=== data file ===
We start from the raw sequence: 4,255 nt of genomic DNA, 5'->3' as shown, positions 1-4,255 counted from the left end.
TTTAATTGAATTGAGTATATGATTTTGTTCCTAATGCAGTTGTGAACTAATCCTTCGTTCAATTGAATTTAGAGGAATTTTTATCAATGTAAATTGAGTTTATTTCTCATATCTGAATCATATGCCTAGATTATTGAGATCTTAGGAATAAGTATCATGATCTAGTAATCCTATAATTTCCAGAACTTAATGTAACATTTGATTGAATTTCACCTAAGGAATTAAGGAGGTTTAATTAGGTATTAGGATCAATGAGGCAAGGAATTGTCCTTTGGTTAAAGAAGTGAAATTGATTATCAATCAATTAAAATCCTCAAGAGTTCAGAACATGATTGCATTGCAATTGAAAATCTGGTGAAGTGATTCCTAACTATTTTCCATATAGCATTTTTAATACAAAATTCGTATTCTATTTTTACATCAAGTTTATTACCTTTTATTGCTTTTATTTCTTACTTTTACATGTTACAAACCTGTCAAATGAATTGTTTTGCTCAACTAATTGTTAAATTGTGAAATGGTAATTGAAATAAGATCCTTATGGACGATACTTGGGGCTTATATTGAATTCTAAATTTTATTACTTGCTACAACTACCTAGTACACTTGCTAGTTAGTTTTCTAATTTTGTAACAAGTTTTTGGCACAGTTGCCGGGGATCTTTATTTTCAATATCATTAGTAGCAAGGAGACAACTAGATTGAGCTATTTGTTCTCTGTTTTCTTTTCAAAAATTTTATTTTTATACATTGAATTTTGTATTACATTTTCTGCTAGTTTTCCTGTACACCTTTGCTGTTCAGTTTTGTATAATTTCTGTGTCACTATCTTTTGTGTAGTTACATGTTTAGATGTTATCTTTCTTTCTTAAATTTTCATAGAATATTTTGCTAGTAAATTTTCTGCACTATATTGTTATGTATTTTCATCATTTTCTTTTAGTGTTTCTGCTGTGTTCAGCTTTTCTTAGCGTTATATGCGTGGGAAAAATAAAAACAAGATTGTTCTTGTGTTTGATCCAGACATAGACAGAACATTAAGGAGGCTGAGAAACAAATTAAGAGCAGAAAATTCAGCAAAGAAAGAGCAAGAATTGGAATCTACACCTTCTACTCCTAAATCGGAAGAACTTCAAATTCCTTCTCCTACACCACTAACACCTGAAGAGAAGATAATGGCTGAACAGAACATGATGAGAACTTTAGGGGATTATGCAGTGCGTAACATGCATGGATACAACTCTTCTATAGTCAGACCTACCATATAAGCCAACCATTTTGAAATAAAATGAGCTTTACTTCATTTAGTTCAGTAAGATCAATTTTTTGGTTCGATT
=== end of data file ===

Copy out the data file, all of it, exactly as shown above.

We start from the raw sequence: 4,255 nt of genomic DNA, 5'->3' as shown, positions 1-4,255 counted from the left end.
TTTAATTGAATTGAGTATATGATTTTGTTCCTAATGCAGTTGTGAACTAATCCTTCGTTCAATTGAATTTAGAGGAATTTTTATCAATGTAAATTGAGTTTATTTCTCATATCTGAATCATATGCCTAGATTATTGAGATCTTAGGAATAAGTATCATGATCTAGTAATCCTATAATTTCCAGAACTTAATGTAACATTTGATTGAATTTCACCTAAGGAATTAAGGAGGTTTAATTAGGTATTAGGATCAATGAGGCAAGGAATTGTCCTTTGGTTAAAGAAGTGAAATTGATTATCAATCAATTAAAATCCTCAAGAGTTCAGAACATGATTGCATTGCAATTGAAAATCTGGTGAAGTGATTCCTAACTATTTTCCATATAGCATTTTTAATACAAAATTCGTATTCTATTTTTACATCAAGTTTATTACCTTTTATTGCTTTTATTTCTTACTTTTACATGTTACAAACCTGTCAAATGAATTGTTTTGCTCAACTAATTGTTAAATTGTGAAATGGTAATTGAAATAAGATCCTTATGGACGATACTTGGGGCTTATATTGAATTCTAAATTTTATTACTTGCTACAACTACCTAGTACACTTGCTAGTTAGTTTTCTAATTTTGTAACAAGTTTTTGGCACAGTTGCCGGGGATCTTTATTTTCAATATCATTAGTAGCAAGGAGACAACTAGATTGAGCTATTTGTTCTCTGTTTTCTTTTCAAAAATTTTATTTTTATACATTGAATTTTGTATTACATTTTCTGCTAGTTTTCCTGTACACCTTTGCTGTTCAGTTTTGTATAATTTCTGTGTCACTATCTTTTGTGTAGTTACATGTTTAGATGTTATCTTTCTTTCTTAAATTTTCATAGAATATTTTGCTAGTAAATTTTCTGCACTATATTGTTATGTATTTTCATCATTTTCTTTTAGTGTTTCTGCTGTGTTCAGCTTTTCTTAGCGTTATATGCGTGGGAAAAATAAAAACAAGATTGTTCTTGTGTTTGATCCAGACATAGACAGAACATTAAGGAGGCTGAGAAACAAATTAAGAGCAGAAAATTCAGCAAAGAAAGAGCAAGAATTGGAATCTACACCTTCTACTCCTAAATCGGAAGAACTTCAAATTCCTTCTCCTACACCACTAACACCTGAAGAGAAGATAATGGCTGAACAGAACATGATGAGAACTTTAGGGGATTATGCAGTGCGTAACATGCATGGATACAACTCTTCTATAGTCAGACCTACCATATAAGCCAACCATTTTGAAATAAAATGAGCTTTACTTCATTTAGTTCAGTAAGATCAATTTTTTGGTTCGATT